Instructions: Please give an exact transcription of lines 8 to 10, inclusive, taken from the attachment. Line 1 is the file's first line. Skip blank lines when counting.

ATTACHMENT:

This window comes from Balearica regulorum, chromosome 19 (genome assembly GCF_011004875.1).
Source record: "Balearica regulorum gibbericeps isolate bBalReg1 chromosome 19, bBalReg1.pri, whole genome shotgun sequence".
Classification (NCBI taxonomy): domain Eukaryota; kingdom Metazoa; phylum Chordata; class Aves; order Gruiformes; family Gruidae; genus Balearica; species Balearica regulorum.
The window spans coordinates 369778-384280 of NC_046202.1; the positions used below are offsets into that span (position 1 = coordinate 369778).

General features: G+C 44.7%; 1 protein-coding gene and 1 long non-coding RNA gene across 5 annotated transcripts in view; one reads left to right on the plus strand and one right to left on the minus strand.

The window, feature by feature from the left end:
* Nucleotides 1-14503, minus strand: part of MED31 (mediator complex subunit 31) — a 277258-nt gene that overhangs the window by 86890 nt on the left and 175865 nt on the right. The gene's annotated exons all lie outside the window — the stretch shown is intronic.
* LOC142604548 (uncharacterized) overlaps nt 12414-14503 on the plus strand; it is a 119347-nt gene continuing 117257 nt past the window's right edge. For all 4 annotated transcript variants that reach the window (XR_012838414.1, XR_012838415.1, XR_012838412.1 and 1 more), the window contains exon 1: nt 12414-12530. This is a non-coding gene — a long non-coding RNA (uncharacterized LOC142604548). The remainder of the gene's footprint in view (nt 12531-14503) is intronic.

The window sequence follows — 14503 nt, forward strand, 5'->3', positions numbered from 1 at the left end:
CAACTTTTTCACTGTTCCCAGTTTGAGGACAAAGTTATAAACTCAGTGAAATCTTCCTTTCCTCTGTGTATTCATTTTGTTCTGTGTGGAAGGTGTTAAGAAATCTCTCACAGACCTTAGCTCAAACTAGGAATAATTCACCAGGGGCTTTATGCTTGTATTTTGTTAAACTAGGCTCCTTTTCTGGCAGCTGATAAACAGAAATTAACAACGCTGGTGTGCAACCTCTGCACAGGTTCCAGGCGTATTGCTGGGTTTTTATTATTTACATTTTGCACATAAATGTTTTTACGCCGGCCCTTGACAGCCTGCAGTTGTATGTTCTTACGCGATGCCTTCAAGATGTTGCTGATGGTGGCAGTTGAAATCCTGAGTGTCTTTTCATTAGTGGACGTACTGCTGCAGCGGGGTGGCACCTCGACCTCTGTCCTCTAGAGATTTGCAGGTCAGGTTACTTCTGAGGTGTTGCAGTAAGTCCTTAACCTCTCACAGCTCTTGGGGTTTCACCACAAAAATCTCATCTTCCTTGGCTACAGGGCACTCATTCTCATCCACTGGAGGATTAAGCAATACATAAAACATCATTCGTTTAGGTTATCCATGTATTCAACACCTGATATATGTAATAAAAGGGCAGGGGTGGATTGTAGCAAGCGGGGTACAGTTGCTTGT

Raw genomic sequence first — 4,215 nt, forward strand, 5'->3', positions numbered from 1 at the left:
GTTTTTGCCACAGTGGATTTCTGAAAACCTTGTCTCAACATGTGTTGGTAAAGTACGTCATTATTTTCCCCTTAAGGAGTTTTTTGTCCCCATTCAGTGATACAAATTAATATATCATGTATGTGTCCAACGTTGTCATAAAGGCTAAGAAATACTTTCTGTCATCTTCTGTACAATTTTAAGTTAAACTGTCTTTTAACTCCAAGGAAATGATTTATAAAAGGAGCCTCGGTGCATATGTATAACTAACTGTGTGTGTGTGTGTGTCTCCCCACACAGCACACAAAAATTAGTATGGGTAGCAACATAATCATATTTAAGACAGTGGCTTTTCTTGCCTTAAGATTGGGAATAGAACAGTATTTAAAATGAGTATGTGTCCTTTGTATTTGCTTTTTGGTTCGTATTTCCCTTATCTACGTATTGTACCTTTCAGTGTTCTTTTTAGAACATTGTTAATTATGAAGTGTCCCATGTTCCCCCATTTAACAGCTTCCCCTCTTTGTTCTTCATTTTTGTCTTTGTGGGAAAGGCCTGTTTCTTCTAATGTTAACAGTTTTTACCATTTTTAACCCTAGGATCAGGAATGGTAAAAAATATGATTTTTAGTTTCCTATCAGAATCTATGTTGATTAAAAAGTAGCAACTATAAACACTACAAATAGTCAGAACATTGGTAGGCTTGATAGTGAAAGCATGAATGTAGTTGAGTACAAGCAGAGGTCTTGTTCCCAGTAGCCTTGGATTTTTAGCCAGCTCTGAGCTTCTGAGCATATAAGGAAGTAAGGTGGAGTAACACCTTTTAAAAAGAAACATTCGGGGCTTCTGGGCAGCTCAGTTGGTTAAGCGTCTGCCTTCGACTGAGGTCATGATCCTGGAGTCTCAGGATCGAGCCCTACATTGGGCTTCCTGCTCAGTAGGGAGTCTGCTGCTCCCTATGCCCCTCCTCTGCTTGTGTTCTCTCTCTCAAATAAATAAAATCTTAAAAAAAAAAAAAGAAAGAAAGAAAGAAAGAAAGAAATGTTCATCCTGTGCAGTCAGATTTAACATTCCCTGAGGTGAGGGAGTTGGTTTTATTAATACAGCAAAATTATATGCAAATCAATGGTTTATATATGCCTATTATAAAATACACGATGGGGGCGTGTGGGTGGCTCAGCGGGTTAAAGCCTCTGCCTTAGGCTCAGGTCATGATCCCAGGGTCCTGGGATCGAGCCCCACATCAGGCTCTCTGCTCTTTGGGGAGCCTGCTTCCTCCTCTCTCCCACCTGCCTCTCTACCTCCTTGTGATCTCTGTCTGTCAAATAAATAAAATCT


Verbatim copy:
* LOC142604548 (uncharacterized) overlaps nt 12414-14503 on the plus strand; it is a 119347-nt gene continuing 117257 nt past the window's right edge. For all 4 annotated transcript variants that reach the window (XR_012838414.1, XR_012838415.1, XR_012838412.1 and 1 more), the window contains exon 1: nt 12414-12530. This is a non-coding gene — a long non-coding RNA (uncharacterized LOC142604548). The remainder of the gene's footprint in view (nt 12531-14503) is intronic.

The window sequence follows — 14503 nt, forward strand, 5'->3', positions numbered from 1 at the left end:
CAACTTTTTCACTGTTCCCAGTTTGAGGACAAAGTTATAAACTCAGTGAAATCTTCCTTTCCTCTGTGTATTCATTTTGTTCTGTGTGGAAGGTGTTAAGAAATCTCTCACAGACCTTAGCTCAAACTAGGAATAATTCACCAGGGGCTTTATGCTTGTATTTTGTTAAACTAGGCTCCTTTTCTGGCAGCTGATAAACAGAAATTAACAACGCTGGTGTGCAACCTCTGCACAGGTTCCAGGCGTATTGCTGGGTTTTTATTATTTACATTTTGCACATAAATGTTTTTACGCCGGCCCTTGACAGCCTGCAGTTGTATGTTCTTACGCGATGCCTTCAAGATGTTGCTGATGGTGGCAGTTGAAATCCTGAGTGTCTTTTCATTAGTGGACGTACTGCTGCAGCGGGGTGGCACCTCGACCTCTGTCCTCTAGAGATTTGCAGGTCAGGTTACTTCTGAGGTGTTGCAGTAAGTCCTTAACCTCTCACAGCTCTTGGGGTTTCACCACAAAAATCTCATCTTCCTTGGCTACAGGGCACTCATTCTCATCCACTGGAGGATTAAGCAATACATAAAACATCATTCGTTTAGGTTATCCATGTATTCAACACCTGATATATGTAATAAAAGGGCAGGGGTGGATTGTAGCAAGCGGGGTACAGTTGCTTGT